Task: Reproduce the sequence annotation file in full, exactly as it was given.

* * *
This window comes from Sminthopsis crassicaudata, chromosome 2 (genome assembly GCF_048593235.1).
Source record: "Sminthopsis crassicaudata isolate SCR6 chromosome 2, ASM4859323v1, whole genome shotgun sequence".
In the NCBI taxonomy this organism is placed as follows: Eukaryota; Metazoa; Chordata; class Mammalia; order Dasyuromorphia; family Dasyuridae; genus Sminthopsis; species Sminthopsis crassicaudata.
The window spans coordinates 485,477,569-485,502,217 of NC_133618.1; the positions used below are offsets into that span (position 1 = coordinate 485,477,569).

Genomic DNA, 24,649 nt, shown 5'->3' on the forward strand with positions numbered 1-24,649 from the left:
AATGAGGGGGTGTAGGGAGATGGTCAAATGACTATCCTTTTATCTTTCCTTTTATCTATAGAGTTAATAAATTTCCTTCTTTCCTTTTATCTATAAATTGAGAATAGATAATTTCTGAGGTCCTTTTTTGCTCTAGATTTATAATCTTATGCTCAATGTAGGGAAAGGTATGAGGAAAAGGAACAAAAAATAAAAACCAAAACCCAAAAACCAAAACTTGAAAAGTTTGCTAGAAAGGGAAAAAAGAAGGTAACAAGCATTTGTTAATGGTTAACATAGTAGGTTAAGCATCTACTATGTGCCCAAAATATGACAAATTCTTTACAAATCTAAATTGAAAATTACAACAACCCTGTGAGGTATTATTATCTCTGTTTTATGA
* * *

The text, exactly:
This window comes from Sminthopsis crassicaudata, chromosome 2 (genome assembly GCF_048593235.1).
Source record: "Sminthopsis crassicaudata isolate SCR6 chromosome 2, ASM4859323v1, whole genome shotgun sequence".
In the NCBI taxonomy this organism is placed as follows: Eukaryota; Metazoa; Chordata; class Mammalia; order Dasyuromorphia; family Dasyuridae; genus Sminthopsis; species Sminthopsis crassicaudata.
The window spans coordinates 485,477,569-485,502,217 of NC_133618.1; the positions used below are offsets into that span (position 1 = coordinate 485,477,569).

Genomic DNA, 24,649 nt, shown 5'->3' on the forward strand with positions numbered 1-24,649 from the left:
AATGAGGGGGTGTAGGGAGATGGTCAAATGACTATCCTTTTATCTTTCCTTTTATCTATAGAGTTAATAAATTTCCTTCTTTCCTTTTATCTATAAATTGAGAATAGATAATTTCTGAGGTCCTTTTTTGCTCTAGATTTATAATCTTATGCTCAATGTAGGGAAAGGTATGAGGAAAAGGAACAAAAAATAAAAACCAAAACCCAAAAACCAAAACTTGAAAAGTTTGCTAGAAAGGGAAAAAAGAAGGTAACAAGCATTTGTTAATGGTTAACATAGTAGGTTAAGCATCTACTATGTGCCCAAAATATGACAAATTCTTTACAAATCTAAATTGAAAATTACAACAACCCTGTGAGGTATTATTATCTCTGTTTTATGA